Clarence White was a genuine double threat. His brilliant, Doc Watson-inspired acoustic flatpicking, which incorporated lightning-fast fiddle lines played on a vintage Martin D-28, helped the bluegrass world recognize the guitar as a lead instrument. Several masters of the genre, including Tony Rice and Norman Blake, cite him as a key influence.
As an electric guitarist, White built the bridge between country and rock in the late Sixties. His work with the Parsons/White StringBender—an ingenious B-string-pulling device invented and installed in White's 1954 Fender Telecaster (or former Esquire; the jury is still out) by fellow Byrd, multi-instrumentalist and machinist Gene Parsons—is legendary. Whether employing a crisp, bell-like, out-of-phase tone (the Byrds' "Tulsa County") or a touch of fuzz (the Flying Burrito Brothers' "The Train Song"), White inserted his dancing, whimsical runs into songs with confidence, knowing that a little can often go a long way.
White, a member of the Byrds, Nashville West, Muleskinner and the Kentucky Colonels (and the New Kentucky Colonels), also was an in-demand session player who recorded with Arlo Guthrie, Wynn Stewart, Wayne Moore, Gary Paxton, the Monkees, Joe Cocker and Jackson Browne, to name just a few. He was killed by a drunk driver after a gig in California on July 14, 1973, never getting to fully grasp the influence he'd have on bluegrass, country and rock. He was only 29 when he died.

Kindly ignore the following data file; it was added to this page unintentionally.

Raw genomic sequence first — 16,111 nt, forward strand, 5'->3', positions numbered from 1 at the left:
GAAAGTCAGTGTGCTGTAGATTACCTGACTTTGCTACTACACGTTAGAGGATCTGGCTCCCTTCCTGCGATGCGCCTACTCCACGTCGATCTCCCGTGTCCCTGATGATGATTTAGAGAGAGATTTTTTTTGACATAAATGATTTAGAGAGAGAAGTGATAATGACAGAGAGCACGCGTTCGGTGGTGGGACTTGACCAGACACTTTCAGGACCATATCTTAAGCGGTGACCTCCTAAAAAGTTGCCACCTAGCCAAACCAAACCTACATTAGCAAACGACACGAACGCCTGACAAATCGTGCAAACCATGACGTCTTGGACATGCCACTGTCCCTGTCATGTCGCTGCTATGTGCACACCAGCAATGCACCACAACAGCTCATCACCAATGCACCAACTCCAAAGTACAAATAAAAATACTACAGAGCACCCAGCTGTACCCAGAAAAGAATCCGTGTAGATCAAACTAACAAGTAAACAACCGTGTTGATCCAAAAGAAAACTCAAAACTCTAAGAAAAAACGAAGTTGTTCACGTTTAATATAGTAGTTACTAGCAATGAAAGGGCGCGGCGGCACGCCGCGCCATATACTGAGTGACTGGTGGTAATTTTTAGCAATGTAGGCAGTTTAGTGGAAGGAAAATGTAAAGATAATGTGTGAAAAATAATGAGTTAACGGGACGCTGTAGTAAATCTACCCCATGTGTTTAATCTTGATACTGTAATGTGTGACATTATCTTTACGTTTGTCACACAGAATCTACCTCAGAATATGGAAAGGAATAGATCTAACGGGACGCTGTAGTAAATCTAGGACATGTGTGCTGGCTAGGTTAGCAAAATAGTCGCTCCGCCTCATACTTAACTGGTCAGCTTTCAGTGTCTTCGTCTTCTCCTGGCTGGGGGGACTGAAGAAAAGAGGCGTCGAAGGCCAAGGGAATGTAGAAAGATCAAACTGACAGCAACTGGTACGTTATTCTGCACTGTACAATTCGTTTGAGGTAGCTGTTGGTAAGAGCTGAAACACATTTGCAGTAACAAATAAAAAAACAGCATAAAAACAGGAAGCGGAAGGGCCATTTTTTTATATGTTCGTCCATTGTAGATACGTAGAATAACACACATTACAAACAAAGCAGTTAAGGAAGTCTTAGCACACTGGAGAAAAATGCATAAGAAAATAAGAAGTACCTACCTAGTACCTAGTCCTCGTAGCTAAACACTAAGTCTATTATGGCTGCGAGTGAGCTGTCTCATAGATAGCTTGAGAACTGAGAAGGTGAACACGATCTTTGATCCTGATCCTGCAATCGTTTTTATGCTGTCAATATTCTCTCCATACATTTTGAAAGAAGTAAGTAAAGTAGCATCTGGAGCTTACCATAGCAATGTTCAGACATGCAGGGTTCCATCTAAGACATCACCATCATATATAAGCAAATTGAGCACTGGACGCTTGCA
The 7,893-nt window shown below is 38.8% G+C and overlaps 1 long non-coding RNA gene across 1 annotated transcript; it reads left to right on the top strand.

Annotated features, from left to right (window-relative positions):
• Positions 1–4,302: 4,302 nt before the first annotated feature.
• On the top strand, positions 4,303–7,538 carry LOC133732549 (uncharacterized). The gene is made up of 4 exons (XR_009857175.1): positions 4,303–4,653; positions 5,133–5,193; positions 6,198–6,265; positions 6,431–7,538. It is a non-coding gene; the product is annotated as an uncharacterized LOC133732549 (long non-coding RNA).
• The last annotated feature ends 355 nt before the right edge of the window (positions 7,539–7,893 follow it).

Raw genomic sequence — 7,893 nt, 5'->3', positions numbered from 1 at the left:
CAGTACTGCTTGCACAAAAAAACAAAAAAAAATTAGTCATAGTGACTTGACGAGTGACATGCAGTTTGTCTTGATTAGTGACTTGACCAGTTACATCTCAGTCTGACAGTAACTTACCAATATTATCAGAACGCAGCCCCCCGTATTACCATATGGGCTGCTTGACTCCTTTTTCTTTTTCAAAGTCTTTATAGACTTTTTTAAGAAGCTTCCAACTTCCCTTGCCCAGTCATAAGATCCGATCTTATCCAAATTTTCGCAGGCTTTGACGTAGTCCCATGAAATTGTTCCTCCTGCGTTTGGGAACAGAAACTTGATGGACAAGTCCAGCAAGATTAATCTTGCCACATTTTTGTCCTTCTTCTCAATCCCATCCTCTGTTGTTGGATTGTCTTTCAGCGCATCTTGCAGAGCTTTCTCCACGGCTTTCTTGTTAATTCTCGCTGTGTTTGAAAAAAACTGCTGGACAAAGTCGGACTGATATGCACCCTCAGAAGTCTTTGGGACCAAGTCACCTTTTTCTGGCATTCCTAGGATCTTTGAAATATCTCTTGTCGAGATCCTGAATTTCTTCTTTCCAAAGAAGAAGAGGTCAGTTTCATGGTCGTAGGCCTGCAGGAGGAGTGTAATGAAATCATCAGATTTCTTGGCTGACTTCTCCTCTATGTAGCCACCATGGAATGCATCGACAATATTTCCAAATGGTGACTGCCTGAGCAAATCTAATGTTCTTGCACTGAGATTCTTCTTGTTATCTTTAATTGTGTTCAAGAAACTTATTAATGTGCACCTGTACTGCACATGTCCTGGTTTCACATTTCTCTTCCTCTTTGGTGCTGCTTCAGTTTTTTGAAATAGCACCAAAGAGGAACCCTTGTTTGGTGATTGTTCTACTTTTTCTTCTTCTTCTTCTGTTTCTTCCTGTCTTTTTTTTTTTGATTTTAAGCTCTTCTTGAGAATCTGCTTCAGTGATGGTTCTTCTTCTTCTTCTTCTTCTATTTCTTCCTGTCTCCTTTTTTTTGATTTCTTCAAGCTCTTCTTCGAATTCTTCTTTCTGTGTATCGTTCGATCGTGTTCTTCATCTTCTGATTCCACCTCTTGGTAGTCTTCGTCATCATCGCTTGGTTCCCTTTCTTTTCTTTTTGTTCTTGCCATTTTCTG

There really aren't that many "Clarence White in action" videos to be found on YouTube, but I hope I've collected a decent sampling of clips that represent his skills. Before we get started, if you want to know more about White—before, during and after the Byrds—check out this well-researched and well-compiled site, burritobrother.com.
Also, be sure to check out the top video, which stars Marty Stuart, who bought White's Tele from his widow around 1980. As Guitar World's Damian Fanelli puts it, it's as if she donated a part of White—just as a grieving family would donate a heart or another precious organ—to someone who could make the best possible use of it. As a result, Clarence White's "heart" still beats loud and clear today.
Stuart explains how he came to own the guitar, and he shows off (and explains) every little detail of the space-age axe. Nice job by the Reverb.com video crew!
- Here are some clips—audio and video—of White in action.
"You Ain't Going Nowhere," the Byrds
Because the Byrds' Sweetheart of the Rodeo version of this Bob Dylan tune highlights pedal steel guitar (courtesy of Lloyd Green), we suggest you check out a slightly later live rendition instead, like this one from a 1968 TV appearance. It puts the emphasis on White, his still-Nudie-sticker-free Fender Telecaster and his Parsons/White StringBender.
"I Am a Pilgrim" / "Soldier's Joy," Clarence White, Roland White and Bob Baxter
Here's White (on the left, with the beard) on the Bob Baxter Guitar Workshop, an LA-area TV show from 1973, performing a—what I consider—mind-blowing medley of "I Am a Pilgrim" and "Soldier's Joy" with his brother, Roland, on mandolin and the show's host, Bob Baxter, on second guitar (later joined by Byron Berline on fiddle and Alan Munde on banjo). What I can say about this video?